Companies know that in order to stay competitive and ensure that they can survive beyond the economic downturn, they'll need to stay on top of the latest technological advancements. This is particularly true when it comes to security.
Fraudsters and cyberthieves are increasingly adept at stealing sensitive information. In cases where thieves are successful, businesses can suffer financially, in addition to losing customer trust -- a loss that can have severe consequences.
Another trend currently driving the tech job market is the environmental movement. As Americans' environmental consciousness continues to increase, there is a growing demand for virtualization and "green" technologies that can help reduce the carbon footprints of businesses and individuals.
More and more companies are experimenting with work-from-home options and are in need of technologies that will keep these remote workers connected to colleagues, databases and systems. As long as environmental preservation remains a priority for businesses and consumers, workers who possess the skills and talent necessary to develop and advance these technologies will continue to be in strong demand.
In the end, employees who can create value, reduce costs, enhance product development and improve the customer experience will always be in demand, even as the economy struggles. The skills that are not related to core business functions or that are outdated -- such as skills required to maintain legacy programs -- will be the least required and the most likely to be eliminated if job cuts become necessary.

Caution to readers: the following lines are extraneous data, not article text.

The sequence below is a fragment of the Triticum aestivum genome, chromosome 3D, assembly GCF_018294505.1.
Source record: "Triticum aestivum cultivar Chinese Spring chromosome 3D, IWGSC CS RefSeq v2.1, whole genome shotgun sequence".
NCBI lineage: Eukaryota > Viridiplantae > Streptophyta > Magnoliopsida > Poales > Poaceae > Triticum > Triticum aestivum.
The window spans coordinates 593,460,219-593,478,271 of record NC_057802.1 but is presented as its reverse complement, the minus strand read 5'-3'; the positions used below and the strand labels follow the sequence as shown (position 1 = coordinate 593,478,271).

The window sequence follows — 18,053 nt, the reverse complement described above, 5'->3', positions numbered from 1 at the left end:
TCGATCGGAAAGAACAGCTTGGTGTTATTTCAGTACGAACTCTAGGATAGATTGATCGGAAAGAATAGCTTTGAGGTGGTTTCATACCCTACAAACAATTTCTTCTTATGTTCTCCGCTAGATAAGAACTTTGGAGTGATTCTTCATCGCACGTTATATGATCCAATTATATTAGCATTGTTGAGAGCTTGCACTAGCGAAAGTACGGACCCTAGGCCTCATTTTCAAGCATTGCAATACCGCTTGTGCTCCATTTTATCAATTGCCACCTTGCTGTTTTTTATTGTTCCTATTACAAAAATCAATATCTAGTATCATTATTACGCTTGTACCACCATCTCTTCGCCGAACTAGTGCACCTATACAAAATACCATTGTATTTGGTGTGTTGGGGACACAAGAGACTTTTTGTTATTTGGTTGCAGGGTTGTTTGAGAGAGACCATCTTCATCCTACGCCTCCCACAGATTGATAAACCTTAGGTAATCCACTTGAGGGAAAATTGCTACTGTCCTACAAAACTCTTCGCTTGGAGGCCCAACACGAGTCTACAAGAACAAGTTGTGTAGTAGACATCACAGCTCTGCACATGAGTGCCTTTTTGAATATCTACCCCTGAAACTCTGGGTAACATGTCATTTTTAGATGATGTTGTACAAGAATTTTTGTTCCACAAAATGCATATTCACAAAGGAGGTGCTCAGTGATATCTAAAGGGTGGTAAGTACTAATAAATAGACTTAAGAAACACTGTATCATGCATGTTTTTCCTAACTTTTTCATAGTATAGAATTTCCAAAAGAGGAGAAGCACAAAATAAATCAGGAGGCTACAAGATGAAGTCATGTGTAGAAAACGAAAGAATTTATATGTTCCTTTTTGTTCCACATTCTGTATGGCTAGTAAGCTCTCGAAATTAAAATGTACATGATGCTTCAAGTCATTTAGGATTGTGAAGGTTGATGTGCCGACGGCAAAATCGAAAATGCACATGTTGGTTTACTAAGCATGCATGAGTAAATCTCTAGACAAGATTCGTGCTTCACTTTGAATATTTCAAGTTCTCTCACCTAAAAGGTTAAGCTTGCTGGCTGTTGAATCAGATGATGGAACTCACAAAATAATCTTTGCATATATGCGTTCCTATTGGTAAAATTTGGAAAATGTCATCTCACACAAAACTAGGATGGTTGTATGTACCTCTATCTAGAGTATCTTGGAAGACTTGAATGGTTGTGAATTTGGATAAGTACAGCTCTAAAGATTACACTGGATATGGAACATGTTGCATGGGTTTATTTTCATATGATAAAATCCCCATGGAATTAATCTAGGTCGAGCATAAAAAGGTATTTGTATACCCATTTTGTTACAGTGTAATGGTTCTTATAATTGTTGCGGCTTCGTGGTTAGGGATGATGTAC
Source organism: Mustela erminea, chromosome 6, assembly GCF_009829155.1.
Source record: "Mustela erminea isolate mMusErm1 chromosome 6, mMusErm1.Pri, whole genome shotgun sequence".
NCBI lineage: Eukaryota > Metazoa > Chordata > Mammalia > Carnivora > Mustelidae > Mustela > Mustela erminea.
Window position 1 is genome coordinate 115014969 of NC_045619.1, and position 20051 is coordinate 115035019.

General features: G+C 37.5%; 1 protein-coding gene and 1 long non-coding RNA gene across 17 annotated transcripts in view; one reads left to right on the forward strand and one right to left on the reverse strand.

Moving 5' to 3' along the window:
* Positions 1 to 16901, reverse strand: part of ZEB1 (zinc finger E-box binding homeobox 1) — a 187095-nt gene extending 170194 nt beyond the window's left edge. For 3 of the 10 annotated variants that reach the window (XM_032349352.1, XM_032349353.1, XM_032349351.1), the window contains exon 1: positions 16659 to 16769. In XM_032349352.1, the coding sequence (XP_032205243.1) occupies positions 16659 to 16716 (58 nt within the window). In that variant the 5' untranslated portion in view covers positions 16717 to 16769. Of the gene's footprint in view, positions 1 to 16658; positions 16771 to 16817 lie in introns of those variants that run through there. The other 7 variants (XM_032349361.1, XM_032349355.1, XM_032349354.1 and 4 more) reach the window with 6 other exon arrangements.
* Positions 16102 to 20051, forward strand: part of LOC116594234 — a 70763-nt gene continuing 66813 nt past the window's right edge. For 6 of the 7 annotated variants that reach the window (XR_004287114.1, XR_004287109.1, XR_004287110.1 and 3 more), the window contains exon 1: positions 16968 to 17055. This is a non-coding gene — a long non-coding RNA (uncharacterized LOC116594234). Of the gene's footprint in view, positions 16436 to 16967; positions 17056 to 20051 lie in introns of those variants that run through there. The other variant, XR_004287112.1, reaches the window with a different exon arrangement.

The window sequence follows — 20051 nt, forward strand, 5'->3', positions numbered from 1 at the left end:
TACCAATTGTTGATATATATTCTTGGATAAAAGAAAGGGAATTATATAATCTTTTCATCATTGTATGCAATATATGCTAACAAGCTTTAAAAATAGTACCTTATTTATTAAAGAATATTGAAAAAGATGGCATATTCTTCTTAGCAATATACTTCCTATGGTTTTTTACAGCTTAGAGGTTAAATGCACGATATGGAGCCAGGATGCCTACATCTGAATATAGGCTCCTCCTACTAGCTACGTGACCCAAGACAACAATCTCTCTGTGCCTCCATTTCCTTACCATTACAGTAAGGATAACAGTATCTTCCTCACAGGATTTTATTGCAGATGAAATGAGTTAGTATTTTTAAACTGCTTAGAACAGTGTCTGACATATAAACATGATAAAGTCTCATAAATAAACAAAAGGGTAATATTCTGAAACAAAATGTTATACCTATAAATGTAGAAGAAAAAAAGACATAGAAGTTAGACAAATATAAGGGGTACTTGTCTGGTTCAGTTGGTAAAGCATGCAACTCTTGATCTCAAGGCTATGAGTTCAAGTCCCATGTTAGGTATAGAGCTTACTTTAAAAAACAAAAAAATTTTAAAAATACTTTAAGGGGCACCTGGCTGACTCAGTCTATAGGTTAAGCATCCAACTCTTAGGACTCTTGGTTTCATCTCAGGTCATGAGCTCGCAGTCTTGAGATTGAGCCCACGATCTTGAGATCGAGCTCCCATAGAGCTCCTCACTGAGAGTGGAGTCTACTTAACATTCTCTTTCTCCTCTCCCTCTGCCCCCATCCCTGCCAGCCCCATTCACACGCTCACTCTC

According to the CDW IT Monitor, 51 percent of all businesses are expecting IT budget increases in the next six months. Combined with the already solid hiring trends and stable wages of tech pros, and the anticipated growth of IT staffs among midsize companies, the employment outlook in the tech sector is promising.
The belief that technology is the bellwether of overall wages and employment is fairly widely accepted. With strong wages and hiring in the tech sector, we can anticipate that these positive trends will spill over into other areas of the economy and improve employment in other sectors -- important steps toward pulling the country out of its current troubling state.
Jim Lanzalotto is vice president of strategy and marketing at Yoh, a leading provider of high-impact talent and outsourcing services and a unit of Day & Zimmermann. For more information, please visit www.yoh.com or contact him directly at Jim.Lanzalotto@yoh.com.